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Re: Oyster Problems?

The H&P 55 its a supper boat , last year we made pre rigging inspection in a 55 before they set sail to Azores, we ask the owner for a interior tour and frankly the boat smell to quality in every corner ...
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Old 16-12-2015, 07:17   #565
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Re: Oyster Problems?

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Originally Posted by barnakiel View Post
I would be pretty careful making statements like H&P Oysters were fine and then something went wrong. I have seen quite a number of leaky keels on H&P Oysters.

Too many people judge boats by their price. I think a walk in the boatyard gives more accurate judgement of quality.

A lucky friend of ours drove a Ferrari. Then he sold it and bought a Honda. His motivation was that he wanted a quality car.
b.
I guess that by quality car he mean a car with less maintenance. Ferrari are very high quality cars but very complicated ones and needing a lot of maintenance. That goes with the package.

Two years ago I drove one of the last models and I can tell you the quality is impressive everywhere as well as the performance and comfort.

I am not only talking about the super performance on sports mode but the performance on cruising mode that allows you to drive the car as if it had a big diesel engine, going in 5th gear on the slow city traffic without any complaints. Truly impressive.

But regarding luxury and price of the boats being many times associated with a much bigger built quality in what is essential or regarding control quality, I agree with you.

That is why on the European boat of the Year contest two of the classes that have similar (by design criteria) sailboats are Family cruisers and Luxury cruisers.
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Old 16-12-2015, 07:22   #566
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Re: Oyster Problems?

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Nobody has claimed that Oyster 55 would weigh 18 tonnes. I said Oyster 53 weighs 18.5 tonnes and that seems to be the correct (design) value given by Oyster.

So where does that 26.1 tonnes (or is it metric tons?) come from? Is it measured? Given by Oyster? Why there are plenty of ads and other info that give 23 tonnes (50 000 or 51 000 lbs) for Oyster 55 H&P and none 26.1 tonnes?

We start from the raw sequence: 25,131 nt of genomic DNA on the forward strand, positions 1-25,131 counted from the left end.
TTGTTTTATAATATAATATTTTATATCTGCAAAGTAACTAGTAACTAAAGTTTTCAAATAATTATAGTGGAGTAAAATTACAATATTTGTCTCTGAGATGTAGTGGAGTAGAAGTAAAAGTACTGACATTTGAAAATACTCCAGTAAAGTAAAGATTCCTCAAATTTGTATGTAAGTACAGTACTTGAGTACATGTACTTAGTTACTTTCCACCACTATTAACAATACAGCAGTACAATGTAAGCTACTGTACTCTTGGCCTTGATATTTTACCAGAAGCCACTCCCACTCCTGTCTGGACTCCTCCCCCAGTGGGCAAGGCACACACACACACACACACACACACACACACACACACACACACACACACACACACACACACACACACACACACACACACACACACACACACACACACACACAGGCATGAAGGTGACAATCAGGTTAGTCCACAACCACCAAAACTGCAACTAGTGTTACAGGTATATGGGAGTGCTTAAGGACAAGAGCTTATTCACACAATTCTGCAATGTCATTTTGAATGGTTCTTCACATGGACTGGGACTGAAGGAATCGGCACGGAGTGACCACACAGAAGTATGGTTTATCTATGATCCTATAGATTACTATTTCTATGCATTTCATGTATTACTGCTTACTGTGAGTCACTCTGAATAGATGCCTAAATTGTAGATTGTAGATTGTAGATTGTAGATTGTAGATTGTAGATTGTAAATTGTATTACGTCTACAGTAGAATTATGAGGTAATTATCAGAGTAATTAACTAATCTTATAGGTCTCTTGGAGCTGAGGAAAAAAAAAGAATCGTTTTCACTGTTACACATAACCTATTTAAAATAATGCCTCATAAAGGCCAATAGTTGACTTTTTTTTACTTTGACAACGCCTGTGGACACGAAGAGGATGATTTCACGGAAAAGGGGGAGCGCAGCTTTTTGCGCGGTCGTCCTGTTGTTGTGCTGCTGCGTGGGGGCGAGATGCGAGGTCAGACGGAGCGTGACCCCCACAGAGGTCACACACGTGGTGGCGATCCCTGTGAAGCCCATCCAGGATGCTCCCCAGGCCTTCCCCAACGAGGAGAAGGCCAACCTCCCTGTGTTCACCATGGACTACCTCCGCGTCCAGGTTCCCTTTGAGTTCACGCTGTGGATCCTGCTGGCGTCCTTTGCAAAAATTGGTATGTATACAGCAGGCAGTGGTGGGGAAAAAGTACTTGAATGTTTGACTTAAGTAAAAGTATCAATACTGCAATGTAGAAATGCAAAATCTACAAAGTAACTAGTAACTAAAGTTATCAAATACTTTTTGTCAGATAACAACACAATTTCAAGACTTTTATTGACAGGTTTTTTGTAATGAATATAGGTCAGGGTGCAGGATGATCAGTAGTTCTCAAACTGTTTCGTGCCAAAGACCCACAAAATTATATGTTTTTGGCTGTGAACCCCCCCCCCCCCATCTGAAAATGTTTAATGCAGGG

Displacement is stated to be 51000, however, last time I bothered to ask (some years ago) I noticed mine was significantly heavier. Quite significantly actually… though I can't remember exactly what. Not surprising as she has a lot of kit aboard (yes and tankage etc), but remember noting that it did not account adequately for the difference. However, each 55 is unique, with a different layout though on a general theme, and stick built, so weights will vary in the class. No part of the hull skin is less than 2cms thick, solid, no core, up to far more than that in the keel areas. No bulkhead less than 3, the main bulkhead at the mast is around 7 cms, and many of the other big structural bulkheads around 5 or 6 cms, including the walls of the heads, and the majority of the lateral bulkheads. Decks are between 5cms and 15cms thick (around the main track and other heavy load areas, massive structural beams visible in all areas of hull, fully encapsulated massively built modified keel and bronze footed full skeg. I weigh 100 kilogrammes, and if I stand on the side deck and jump up and down in a dead still calm she barely moves. Like jumping on concrete, but will happily do well over 200 mile days in the right winds, and take 8 knots out of 12 on a fine reach all day long.
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Old 16-12-2015, 08:53   #567
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Re: Oyster Problems?

Quote:
Originally Posted by jmaja View Post